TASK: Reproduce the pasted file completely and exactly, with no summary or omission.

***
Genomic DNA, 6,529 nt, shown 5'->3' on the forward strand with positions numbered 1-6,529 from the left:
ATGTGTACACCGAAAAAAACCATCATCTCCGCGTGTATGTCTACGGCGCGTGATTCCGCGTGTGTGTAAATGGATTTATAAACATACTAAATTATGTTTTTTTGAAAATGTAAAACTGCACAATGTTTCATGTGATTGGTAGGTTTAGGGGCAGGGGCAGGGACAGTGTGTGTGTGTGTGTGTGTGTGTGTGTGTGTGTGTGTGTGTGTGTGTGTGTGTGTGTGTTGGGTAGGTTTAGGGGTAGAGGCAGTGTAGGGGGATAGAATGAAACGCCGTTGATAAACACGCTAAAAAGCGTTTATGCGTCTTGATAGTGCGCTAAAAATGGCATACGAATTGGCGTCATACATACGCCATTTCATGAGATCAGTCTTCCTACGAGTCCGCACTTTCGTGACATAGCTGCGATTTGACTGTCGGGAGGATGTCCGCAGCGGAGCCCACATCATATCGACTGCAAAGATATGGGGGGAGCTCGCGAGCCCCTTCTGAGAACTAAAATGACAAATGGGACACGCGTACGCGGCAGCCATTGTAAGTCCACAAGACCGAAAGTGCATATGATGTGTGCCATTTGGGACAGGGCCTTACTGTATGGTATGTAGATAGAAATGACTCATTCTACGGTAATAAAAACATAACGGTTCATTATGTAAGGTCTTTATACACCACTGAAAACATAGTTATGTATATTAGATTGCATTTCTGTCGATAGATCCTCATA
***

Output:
Genomic DNA, 6,529 nt, shown 5'->3' on the forward strand with positions numbered 1-6,529 from the left:
ATGTGTACACCGAAAAAAACCATCATCTCCGCGTGTATGTCTACGGCGCGTGATTCCGCGTGTGTGTAAATGGATTTATAAACATACTAAATTATGTTTTTTTGAAAATGTAAAACTGCACAATGTTTCATGTGATTGGTAGGTTTAGGGGCAGGGGCAGGGACAGTGTGTGTGTGTGTGTGTGTGTGTGTGTGTGTGTGTGTGTGTGTGTGTGTGTGTGTGTGTTGGGTAGGTTTAGGGGTAGAGGCAGTGTAGGGGGATAGAATGAAACGCCGTTGATAAACACGCTAAAAAGCGTTTATGCGTCTTGATAGTGCGCTAAAAATGGCATACGAATTGGCGTCATACATACGCCATTTCATGAGATCAGTCTTCCTACGAGTCCGCACTTTCGTGACATAGCTGCGATTTGACTGTCGGGAGGATGTCCGCAGCGGAGCCCACATCATATCGACTGCAAAGATATGGGGGGAGCTCGCGAGCCCCTTCTGAGAACTAAAATGACAAATGGGACACGCGTACGCGGCAGCCATTGTAAGTCCACAAGACCGAAAGTGCATATGATGTGTGCCATTTGGGACAGGGCCTTACTGTATGGTATGTAGATAGAAATGACTCATTCTACGGTAATAAAAACATAACGGTTCATTATGTAAGGTCTTTATACACCACTGAAAACATAGTTATGTATATTAGATTGCATTTCTGTCGATAGATCCTCATA